(1779-1809) was a Swedish mass murderer who gained
notoriety for the Saksebøl Slaughter in Norway during
the Napoleonic wars.
Peter Westerstrøm was born in Ljungby
in Sweden around 1778. His father Jonas was the local
sexton, but died when Peter was 8 years old. His mother
died in 1804 and Peter was raised by her and her brother.
He started his professional carriere as a man-servant;
later on he started training as a tailor, but never
became more than an apprentice.
He later claimed to have tried to
have started an enterprise refining cotton, but he had
to borrow money and the enterprise failed. This story
was never corroborated as there was a state of war
between Norway and Sweden at the time and serious doubt
was cast on his curriculum.
By 1806 he had moved to Norway, by
his own confession the move was in order to avoid being
thrown into the debtor's prison after his bankruptcy. An
unconfirmed rumour stated that he had fled Sweden after
having murdered and robbed his late employer, Lieutenant
General Liljehorn. In Norway, he established himself as
a tailor in the city of Moss, traveling around the local
countryside to obtain work from the surrounding
During the night between the 31st
December 1808 and the 1st January 1809 he killed the
four inhabitants at the station Saksebøl in Hobøl. The
victims were the station manager Johannes Jensen and his
three servants Lars Arvesen, Jens Svensen and Karen
The murder weapon was an axe he had
brought with him for the explicit purpose of murder. The
motive was greed; the station manager's strongbox was
forced and the house robbed of valuables. Westerstrøm
fled with 20 daler in cash, some slothes, some silver
spoons, a pair of boots and a pipe. After the crime he
tried to reach Sweden but was hindered by foul weather.
The autopsy was undertaken by dr Hans
Munk. An investigative commission was established,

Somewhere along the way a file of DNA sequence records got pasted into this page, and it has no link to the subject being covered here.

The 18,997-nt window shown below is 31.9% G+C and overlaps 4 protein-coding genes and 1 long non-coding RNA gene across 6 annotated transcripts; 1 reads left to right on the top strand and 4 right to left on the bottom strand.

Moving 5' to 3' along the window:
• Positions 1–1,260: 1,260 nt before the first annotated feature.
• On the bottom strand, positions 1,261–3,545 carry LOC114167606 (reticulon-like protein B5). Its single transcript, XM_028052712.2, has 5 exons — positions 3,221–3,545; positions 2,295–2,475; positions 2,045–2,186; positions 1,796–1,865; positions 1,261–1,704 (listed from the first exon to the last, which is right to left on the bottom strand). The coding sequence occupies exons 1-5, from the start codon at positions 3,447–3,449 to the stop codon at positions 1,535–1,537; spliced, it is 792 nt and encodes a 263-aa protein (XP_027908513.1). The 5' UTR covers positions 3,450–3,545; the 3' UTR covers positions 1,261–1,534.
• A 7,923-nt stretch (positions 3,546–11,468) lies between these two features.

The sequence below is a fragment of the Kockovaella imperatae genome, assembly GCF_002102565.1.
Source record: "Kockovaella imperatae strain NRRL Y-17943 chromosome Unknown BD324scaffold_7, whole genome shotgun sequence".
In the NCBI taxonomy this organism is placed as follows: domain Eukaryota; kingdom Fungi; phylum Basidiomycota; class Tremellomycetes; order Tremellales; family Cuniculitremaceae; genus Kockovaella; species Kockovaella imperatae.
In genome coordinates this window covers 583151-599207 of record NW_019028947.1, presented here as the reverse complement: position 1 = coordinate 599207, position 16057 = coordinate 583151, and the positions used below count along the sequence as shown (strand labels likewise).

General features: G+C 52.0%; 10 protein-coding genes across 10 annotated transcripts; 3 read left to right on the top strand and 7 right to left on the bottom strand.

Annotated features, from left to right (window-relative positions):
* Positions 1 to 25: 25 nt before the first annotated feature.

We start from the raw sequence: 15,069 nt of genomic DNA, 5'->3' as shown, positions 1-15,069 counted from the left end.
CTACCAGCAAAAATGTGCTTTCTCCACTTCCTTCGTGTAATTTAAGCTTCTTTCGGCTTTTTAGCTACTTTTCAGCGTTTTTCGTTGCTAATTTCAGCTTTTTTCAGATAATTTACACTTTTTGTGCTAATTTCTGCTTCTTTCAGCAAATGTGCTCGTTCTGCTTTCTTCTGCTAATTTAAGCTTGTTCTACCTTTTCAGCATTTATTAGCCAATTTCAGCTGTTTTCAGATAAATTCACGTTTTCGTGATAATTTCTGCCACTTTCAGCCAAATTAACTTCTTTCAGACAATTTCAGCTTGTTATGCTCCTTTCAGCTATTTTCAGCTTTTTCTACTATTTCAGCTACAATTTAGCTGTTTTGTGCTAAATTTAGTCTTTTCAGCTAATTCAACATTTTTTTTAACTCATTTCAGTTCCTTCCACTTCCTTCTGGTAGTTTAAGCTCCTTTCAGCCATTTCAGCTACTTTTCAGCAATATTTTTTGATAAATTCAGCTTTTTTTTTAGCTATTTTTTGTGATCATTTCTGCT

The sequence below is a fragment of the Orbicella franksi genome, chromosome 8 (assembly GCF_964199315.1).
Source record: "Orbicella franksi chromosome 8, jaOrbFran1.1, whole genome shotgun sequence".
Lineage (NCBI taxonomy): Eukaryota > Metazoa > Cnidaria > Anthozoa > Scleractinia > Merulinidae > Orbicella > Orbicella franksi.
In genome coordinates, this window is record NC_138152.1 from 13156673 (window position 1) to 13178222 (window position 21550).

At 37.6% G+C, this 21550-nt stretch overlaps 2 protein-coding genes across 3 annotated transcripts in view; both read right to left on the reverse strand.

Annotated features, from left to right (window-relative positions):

consisting of Christian Magnus Falsen (judge i Follo),
sheriff Jacob Wulfsberg in Christiania (now Oslo),
Lieutenant Colonel Hans Jacob von Scheel and the judge
in Moss, Ove Hiorth. A reward of 1000 daler was offered
for information that would lead to arrest of the guilty.
This reward lead to Westerstrøm being snitched upon by
Monday 6th February 1809 Peter
Westerstrøm was arrested at Moss and brought before the
commission. He confessed to the murders after some
attempts at denial. The case was open and shut, he was
found in possession of much of the stolen goods and
could lead the authorities to where he had hidden the
As for the motive, Westerstrøm first
claimed mental depression, stating that he wanted to
commit suicide and this way he could get the state
executioner to do the job. His second explanation stated
that, as he was an unreformable criminal, he wanted to
go down in history as the greatest crook in Norwegian
history. His third confession stated that the murder was
done out of revenge, as he believed the station manager
had been instrumental in breaking up his engagement to a
On the 24th July 1809 he was
sentenced by the commission to be pinched five times
with red-hot pincers by the executioner, after this his
hand would be lopped off with an axe and finally he
would be beheaded. The head, the hand and the body would
then be publicly displayed on poles until they rotted.
This was the punishment recommended for murders within
the family (patricides, matricides, but also murders of
On the 16th August 1809 this sentence
was moderated in the Supreme Court. He was sentenced for
premeditated homicide only, and the punishment was
reduced to simple beheading with axe, the torture was
dropped. Only his head would go on the pole.
On 23rd September 1809 king Frederik
VI approved of the sentence of the Supreme Court.
On the 27th October 1809 Westerstrøm
was executed in front of the prison in Moss. With him at
the scaffold was his parson Niels Wulfsberg. The
executioner was Anton Lædel, this being his fifth
execution. After 24 hours the head was taken down again
and buried next to the corpse.